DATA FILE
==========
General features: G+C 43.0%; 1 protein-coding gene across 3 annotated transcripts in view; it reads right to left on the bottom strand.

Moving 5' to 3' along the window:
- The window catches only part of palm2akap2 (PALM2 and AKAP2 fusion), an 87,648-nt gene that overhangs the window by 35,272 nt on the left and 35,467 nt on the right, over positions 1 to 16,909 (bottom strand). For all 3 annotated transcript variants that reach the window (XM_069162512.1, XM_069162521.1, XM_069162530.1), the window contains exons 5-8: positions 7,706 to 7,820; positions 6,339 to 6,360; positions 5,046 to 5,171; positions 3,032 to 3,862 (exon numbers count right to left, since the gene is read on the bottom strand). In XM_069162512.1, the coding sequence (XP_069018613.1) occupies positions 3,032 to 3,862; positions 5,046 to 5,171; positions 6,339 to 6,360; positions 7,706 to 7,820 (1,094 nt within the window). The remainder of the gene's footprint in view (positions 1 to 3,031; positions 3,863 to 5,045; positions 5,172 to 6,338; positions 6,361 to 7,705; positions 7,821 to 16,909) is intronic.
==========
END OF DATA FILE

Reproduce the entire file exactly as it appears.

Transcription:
General features: G+C 43.0%; 1 protein-coding gene across 3 annotated transcripts in view; it reads right to left on the bottom strand.

Moving 5' to 3' along the window:
- The window catches only part of palm2akap2 (PALM2 and AKAP2 fusion), an 87,648-nt gene that overhangs the window by 35,272 nt on the left and 35,467 nt on the right, over positions 1 to 16,909 (bottom strand). For all 3 annotated transcript variants that reach the window (XM_069162512.1, XM_069162521.1, XM_069162530.1), the window contains exons 5-8: positions 7,706 to 7,820; positions 6,339 to 6,360; positions 5,046 to 5,171; positions 3,032 to 3,862 (exon numbers count right to left, since the gene is read on the bottom strand). In XM_069162512.1, the coding sequence (XP_069018613.1) occupies positions 3,032 to 3,862; positions 5,046 to 5,171; positions 6,339 to 6,360; positions 7,706 to 7,820 (1,094 nt within the window). The remainder of the gene's footprint in view (positions 1 to 3,031; positions 3,863 to 5,045; positions 5,172 to 6,338; positions 6,361 to 7,705; positions 7,821 to 16,909) is intronic.